Production of chromatid breaks by single dsb: evidence supporting the signal model

M Rogers-Bald, R G Sargent, P E Bryant

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21 Citations (Scopus)


Purpose: The signal model proposes that all chromatid breaks arise from a single DNA double strand break (dsb) via a recombinational exchange mechanism. Here the prediction that chromatid breaks arise from a single dsb is tested.

Method: The genetically engineered Chinese hamster cell line GS19-43 containing a unique yeast I-SceI recognition site was treated with I-SceI endonuclease (Meganuclease) in the presence of the porating agent streptolysin O. Chromatid breaks were scored at 4 h, chromosome breaks at 18 and 22 h following treatment (cells used for a 4 h fixation were prelabelled with BrdU over two cell-cycles). Positive controls were treated with the restriction endonuclease Pst 1.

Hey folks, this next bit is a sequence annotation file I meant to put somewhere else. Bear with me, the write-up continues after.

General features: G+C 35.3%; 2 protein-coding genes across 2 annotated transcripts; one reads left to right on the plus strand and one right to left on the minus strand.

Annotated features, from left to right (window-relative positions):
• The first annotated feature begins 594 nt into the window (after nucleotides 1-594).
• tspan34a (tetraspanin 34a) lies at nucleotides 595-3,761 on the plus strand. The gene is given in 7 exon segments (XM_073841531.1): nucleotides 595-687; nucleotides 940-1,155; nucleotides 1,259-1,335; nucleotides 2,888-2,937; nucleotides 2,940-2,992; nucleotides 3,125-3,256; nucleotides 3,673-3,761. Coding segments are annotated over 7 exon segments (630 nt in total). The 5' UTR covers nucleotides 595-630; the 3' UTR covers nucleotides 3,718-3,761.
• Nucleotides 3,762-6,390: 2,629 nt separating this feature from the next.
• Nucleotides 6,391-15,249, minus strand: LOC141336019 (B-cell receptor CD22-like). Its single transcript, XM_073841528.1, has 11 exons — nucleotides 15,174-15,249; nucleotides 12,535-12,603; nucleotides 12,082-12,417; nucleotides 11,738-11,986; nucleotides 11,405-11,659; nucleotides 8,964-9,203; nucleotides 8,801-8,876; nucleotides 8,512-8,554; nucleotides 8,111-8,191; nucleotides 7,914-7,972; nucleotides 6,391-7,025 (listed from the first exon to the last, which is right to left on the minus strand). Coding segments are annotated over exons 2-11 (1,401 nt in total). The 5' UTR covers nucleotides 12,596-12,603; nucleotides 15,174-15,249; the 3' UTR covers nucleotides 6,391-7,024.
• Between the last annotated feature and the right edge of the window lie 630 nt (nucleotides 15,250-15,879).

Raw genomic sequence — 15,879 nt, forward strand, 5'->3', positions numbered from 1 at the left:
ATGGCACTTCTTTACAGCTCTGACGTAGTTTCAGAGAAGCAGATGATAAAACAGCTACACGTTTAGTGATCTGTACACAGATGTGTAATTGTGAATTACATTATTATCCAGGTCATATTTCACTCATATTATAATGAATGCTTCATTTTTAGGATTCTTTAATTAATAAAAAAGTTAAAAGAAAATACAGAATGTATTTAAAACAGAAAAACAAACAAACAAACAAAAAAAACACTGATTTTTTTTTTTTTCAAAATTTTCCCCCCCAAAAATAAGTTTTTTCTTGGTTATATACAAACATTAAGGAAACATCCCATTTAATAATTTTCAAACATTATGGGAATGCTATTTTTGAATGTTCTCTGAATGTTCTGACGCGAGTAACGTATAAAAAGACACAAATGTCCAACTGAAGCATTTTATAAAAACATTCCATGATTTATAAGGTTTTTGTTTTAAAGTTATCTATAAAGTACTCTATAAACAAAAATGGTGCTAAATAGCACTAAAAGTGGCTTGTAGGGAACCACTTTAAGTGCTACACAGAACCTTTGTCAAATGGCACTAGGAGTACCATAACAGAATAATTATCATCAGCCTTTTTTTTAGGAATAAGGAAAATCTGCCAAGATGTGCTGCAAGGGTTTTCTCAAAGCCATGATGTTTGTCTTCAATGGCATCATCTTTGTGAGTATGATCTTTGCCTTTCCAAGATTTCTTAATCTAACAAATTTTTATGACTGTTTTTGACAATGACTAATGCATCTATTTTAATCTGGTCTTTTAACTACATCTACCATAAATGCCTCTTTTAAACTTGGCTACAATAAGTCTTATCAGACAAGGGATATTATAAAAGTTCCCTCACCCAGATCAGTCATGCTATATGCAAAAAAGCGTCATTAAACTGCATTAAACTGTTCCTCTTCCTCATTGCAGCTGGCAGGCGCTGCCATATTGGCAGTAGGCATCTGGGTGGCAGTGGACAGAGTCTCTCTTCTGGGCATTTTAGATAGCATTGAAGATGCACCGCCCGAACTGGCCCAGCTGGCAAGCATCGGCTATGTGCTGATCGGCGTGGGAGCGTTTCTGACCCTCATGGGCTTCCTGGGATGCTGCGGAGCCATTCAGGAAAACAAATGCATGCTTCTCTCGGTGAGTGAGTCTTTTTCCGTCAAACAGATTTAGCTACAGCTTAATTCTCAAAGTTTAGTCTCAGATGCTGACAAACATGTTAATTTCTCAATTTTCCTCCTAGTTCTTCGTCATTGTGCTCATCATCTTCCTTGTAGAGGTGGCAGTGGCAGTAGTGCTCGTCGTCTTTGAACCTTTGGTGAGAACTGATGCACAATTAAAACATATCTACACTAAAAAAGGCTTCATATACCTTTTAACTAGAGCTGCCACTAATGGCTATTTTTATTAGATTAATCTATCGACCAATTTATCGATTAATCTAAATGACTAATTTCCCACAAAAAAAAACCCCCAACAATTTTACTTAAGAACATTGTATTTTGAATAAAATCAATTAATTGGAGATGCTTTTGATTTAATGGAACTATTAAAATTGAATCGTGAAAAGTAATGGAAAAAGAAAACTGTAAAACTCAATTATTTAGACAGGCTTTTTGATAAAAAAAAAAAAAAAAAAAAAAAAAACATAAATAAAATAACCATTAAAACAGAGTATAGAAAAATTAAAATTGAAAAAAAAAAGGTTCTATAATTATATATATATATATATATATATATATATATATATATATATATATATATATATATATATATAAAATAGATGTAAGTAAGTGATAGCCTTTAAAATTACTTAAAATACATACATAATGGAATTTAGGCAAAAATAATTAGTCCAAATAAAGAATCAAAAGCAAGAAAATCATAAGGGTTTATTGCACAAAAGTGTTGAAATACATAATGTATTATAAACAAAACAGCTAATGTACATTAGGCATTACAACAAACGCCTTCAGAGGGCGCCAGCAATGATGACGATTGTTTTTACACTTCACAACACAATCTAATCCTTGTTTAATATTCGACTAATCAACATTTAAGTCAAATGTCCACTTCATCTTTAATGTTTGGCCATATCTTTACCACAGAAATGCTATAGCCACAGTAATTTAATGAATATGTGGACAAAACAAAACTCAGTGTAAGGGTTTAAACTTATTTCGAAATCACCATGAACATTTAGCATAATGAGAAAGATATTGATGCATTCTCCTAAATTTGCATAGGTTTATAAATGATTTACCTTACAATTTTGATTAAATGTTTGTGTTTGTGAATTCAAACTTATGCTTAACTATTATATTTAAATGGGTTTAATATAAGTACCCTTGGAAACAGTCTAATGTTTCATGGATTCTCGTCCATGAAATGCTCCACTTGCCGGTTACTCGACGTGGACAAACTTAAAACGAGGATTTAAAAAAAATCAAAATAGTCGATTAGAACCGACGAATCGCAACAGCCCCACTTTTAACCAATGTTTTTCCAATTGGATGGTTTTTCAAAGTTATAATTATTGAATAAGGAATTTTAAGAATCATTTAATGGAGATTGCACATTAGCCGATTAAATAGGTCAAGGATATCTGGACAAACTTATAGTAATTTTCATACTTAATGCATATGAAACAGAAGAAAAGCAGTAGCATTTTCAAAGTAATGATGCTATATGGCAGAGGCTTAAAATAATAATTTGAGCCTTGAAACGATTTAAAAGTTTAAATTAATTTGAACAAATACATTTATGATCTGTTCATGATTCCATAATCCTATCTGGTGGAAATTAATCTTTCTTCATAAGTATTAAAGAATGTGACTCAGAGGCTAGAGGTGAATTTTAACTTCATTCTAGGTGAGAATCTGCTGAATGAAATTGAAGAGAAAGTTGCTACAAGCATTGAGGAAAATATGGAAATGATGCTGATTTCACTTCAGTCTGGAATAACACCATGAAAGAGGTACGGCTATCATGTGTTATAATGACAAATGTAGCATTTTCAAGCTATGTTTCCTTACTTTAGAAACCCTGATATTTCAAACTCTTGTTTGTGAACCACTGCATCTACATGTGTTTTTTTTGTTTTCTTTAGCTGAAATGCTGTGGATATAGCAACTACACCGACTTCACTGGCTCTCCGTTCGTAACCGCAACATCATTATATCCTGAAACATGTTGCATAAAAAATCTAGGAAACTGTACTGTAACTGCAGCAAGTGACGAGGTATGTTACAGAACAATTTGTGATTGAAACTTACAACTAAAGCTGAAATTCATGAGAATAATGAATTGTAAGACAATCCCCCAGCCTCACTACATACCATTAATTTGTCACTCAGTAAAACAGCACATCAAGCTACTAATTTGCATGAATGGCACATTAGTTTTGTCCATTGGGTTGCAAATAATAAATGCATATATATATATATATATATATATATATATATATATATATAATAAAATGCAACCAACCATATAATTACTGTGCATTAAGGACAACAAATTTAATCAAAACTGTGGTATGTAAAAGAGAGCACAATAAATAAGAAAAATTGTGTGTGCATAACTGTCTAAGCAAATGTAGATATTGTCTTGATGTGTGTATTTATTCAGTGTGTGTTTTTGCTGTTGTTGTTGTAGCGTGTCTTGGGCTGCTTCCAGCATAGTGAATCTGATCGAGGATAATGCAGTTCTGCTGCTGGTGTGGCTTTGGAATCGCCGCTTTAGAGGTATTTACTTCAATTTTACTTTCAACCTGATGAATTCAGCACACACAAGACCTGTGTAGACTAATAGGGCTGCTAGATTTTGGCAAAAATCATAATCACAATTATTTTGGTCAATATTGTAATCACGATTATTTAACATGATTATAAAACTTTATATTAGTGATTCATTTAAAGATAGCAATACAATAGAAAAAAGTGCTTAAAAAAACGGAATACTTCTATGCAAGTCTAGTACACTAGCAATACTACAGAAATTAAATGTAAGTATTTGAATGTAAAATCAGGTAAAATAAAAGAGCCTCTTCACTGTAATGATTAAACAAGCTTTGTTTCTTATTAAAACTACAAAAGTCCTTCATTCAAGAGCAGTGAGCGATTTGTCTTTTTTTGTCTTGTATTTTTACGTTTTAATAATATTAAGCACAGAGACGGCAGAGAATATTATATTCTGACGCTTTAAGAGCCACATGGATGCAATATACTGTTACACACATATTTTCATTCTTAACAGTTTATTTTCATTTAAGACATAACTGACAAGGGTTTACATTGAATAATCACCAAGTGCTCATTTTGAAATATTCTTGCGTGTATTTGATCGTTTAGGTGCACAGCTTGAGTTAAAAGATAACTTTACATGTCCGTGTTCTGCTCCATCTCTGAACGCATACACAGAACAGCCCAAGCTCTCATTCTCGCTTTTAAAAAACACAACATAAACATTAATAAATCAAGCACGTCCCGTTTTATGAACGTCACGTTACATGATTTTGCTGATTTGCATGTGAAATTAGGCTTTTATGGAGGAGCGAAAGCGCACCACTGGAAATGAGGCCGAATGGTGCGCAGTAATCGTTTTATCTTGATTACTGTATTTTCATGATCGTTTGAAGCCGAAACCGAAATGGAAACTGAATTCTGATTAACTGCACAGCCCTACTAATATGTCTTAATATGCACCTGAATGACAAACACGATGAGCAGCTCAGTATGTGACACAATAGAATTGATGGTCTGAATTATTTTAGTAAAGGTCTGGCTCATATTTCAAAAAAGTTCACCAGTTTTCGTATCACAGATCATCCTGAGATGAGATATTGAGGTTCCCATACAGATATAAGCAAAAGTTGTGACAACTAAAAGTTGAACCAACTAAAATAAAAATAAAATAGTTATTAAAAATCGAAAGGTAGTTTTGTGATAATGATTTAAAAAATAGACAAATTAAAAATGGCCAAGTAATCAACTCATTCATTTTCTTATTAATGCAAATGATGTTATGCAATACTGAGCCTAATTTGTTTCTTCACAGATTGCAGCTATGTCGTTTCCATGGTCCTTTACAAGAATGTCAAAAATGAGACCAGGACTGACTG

Results: I-SceI endonuclease produced chromatid breaks and at higher enzyme concentrations isochromatid breaks but no chromatid interchanges. About 16% of the chromatid breaks had a 'colour-swirch' between the sister-chromatids at the site of breakage, as revealed by FPG staining. At the longer fixation times (18 and 22 h) chromosome breaks were observed, but again no interchanges were seen. Chromatid and chromosome breaks always appeared on the same chromosome.

Conclusions: The production of chromatid breaks from a single dsb fulfils the prediction of the signal model. Moreover, the production of colour-switch breaks at a similar frequency to that for ionizing radiation indicates that chromatid breaks are produced via recombinational exchanges, a significant proportion of which occurs between sister chromatids. The majority is interchromatid, not involving strand-switches. The absence of intel-chromosomal exchanges at all fixation times indicates a requirement of two dsb in two different chromosomes For their formation.

Original languageEnglish
Pages (from-to)23-29
Number of pages7
JournalInternational Journal of Radiation Biology
Issue number1
Publication statusPublished - Jan 2000


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